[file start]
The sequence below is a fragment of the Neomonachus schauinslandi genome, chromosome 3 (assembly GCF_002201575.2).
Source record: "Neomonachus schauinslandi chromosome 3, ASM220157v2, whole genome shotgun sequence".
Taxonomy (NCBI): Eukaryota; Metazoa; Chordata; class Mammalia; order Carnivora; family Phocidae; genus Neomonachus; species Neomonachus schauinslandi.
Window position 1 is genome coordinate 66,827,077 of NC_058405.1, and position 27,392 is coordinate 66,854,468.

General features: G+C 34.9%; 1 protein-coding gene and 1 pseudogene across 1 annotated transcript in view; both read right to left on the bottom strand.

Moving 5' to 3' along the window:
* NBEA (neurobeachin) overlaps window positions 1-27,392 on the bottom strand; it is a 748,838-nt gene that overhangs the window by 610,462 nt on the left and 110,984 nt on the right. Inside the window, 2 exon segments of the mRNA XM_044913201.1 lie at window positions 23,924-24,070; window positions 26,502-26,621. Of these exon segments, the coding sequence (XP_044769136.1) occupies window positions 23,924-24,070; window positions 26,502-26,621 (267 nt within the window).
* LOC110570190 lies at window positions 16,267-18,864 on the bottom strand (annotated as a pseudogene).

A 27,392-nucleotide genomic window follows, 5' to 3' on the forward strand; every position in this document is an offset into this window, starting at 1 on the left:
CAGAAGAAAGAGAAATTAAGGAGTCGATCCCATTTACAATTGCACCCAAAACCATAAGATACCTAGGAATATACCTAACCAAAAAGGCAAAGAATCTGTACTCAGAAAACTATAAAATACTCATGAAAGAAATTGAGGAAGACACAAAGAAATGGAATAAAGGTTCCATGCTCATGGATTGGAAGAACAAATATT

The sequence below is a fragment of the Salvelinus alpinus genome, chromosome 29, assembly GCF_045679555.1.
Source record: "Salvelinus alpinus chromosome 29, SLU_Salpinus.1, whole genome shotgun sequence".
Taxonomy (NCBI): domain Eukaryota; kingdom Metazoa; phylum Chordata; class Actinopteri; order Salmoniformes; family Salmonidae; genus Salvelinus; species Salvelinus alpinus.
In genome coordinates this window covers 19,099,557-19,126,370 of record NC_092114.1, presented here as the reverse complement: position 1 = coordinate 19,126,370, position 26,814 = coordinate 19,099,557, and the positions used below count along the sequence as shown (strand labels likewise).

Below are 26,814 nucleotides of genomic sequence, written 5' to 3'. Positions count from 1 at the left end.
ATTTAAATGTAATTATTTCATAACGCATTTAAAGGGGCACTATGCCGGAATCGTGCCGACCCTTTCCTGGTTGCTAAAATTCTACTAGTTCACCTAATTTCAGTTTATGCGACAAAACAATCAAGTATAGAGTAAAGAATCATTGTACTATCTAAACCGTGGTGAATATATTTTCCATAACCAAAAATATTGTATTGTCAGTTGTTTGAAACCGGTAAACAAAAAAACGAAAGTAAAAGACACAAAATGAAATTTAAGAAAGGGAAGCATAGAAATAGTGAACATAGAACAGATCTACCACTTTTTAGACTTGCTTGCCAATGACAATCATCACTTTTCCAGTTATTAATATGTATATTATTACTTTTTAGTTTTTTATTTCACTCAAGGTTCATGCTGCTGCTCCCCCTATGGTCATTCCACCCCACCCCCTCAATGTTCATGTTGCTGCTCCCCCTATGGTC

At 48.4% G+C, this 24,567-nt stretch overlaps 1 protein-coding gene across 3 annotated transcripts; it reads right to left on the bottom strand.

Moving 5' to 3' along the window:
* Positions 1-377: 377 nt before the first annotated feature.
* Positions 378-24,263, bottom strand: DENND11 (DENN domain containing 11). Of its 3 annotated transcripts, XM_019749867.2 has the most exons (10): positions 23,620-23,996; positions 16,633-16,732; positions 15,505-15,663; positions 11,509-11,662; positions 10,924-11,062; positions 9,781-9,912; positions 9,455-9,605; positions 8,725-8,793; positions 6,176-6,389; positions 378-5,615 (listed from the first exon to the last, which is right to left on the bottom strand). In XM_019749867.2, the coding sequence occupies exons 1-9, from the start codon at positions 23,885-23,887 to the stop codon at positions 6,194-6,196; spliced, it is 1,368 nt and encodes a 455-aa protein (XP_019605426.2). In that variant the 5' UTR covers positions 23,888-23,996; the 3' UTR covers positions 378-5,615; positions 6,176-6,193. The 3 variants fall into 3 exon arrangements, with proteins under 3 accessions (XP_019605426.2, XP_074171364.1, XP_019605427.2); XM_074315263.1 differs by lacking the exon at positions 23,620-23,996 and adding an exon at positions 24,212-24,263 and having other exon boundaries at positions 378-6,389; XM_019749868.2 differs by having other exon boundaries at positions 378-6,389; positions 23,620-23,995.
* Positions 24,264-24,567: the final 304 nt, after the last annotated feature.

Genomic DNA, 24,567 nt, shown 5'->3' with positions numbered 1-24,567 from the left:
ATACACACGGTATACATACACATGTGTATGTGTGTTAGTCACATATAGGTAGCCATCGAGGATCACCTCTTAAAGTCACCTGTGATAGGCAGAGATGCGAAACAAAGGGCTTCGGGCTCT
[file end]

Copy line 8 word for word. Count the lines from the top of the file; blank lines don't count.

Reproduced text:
* LOC110570190 lies at window positions 16,267-18,864 on the bottom strand (annotated as a pseudogene).